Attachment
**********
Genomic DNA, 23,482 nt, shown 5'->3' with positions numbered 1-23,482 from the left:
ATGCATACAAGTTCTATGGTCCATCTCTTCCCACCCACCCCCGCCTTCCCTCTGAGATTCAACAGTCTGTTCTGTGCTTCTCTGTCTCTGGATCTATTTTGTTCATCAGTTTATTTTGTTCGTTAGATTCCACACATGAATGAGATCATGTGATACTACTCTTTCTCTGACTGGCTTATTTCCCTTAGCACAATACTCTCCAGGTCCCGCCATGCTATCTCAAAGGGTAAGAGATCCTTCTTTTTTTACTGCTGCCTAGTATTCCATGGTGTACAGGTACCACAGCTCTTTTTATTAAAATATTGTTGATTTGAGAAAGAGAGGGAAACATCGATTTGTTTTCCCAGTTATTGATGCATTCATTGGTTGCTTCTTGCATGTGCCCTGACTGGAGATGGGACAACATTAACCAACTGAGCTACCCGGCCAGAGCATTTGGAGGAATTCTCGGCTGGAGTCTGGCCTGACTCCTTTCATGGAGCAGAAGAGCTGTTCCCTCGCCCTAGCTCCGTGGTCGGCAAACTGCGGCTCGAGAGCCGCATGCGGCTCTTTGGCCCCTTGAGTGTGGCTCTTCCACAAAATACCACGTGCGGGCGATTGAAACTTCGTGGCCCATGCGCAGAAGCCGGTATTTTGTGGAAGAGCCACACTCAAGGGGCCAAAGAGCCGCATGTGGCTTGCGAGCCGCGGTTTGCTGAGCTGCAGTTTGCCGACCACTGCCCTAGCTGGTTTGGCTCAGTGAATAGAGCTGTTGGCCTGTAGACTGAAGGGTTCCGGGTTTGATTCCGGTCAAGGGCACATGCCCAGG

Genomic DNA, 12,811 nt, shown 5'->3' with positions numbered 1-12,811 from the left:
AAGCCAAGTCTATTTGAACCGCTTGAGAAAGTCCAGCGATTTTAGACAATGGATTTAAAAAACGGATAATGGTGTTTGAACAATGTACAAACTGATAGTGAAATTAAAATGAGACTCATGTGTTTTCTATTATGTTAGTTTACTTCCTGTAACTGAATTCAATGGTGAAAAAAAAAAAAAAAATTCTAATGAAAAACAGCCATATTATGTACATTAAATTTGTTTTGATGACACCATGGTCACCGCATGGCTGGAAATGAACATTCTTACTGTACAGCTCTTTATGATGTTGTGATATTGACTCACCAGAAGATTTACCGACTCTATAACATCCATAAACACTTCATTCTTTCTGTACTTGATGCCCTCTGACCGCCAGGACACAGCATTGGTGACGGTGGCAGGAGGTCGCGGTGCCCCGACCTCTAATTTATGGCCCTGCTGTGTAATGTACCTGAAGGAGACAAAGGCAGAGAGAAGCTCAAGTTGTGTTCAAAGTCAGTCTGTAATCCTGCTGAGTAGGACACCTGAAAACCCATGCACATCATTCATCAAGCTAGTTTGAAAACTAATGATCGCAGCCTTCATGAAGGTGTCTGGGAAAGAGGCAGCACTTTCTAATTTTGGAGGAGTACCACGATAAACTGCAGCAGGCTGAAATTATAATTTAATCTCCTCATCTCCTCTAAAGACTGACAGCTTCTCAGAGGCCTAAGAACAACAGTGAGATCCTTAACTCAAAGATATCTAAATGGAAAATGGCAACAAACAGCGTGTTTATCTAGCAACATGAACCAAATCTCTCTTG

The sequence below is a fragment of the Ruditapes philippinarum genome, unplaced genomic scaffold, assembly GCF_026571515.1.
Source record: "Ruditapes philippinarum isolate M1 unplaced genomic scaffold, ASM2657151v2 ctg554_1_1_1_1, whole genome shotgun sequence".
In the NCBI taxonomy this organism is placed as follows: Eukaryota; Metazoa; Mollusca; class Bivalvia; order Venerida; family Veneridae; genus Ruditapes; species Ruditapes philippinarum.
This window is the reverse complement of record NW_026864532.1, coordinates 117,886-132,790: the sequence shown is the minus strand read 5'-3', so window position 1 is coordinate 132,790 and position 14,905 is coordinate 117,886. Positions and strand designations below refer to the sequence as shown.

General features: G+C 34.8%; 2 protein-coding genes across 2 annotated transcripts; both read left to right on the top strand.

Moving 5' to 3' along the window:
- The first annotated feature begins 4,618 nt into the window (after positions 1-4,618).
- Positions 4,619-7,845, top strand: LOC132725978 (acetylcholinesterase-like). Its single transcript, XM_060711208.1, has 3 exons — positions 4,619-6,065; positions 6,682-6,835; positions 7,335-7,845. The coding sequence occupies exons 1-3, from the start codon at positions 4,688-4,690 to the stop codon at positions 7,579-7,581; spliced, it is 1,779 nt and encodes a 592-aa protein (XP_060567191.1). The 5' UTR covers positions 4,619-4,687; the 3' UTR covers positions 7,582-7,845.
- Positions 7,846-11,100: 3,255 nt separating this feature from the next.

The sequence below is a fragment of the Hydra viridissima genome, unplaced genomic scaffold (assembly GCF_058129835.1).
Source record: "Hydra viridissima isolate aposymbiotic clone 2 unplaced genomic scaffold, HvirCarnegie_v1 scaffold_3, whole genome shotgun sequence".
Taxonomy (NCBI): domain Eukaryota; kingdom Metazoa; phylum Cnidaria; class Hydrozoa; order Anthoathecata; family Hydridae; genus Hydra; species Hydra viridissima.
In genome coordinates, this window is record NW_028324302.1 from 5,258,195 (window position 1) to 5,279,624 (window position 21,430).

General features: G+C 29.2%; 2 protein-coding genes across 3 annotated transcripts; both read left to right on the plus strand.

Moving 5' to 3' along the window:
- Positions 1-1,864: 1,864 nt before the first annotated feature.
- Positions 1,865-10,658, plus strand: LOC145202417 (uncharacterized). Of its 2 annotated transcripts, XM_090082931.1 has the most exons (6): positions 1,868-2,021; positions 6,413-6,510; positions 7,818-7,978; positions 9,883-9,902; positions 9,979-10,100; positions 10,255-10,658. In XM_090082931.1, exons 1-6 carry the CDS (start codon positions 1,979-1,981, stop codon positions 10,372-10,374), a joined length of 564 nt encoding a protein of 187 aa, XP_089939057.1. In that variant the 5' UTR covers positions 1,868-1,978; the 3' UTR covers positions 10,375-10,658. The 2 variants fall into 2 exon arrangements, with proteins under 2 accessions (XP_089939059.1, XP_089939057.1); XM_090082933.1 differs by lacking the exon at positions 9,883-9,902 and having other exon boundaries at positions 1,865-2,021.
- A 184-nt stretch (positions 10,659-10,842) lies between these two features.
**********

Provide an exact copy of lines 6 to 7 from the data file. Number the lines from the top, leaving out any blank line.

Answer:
Source record: "Ruditapes philippinarum isolate M1 unplaced genomic scaffold, ASM2657151v2 ctg554_1_1_1_1, whole genome shotgun sequence".
In the NCBI taxonomy this organism is placed as follows: Eukaryota; Metazoa; Mollusca; class Bivalvia; order Venerida; family Veneridae; genus Ruditapes; species Ruditapes philippinarum.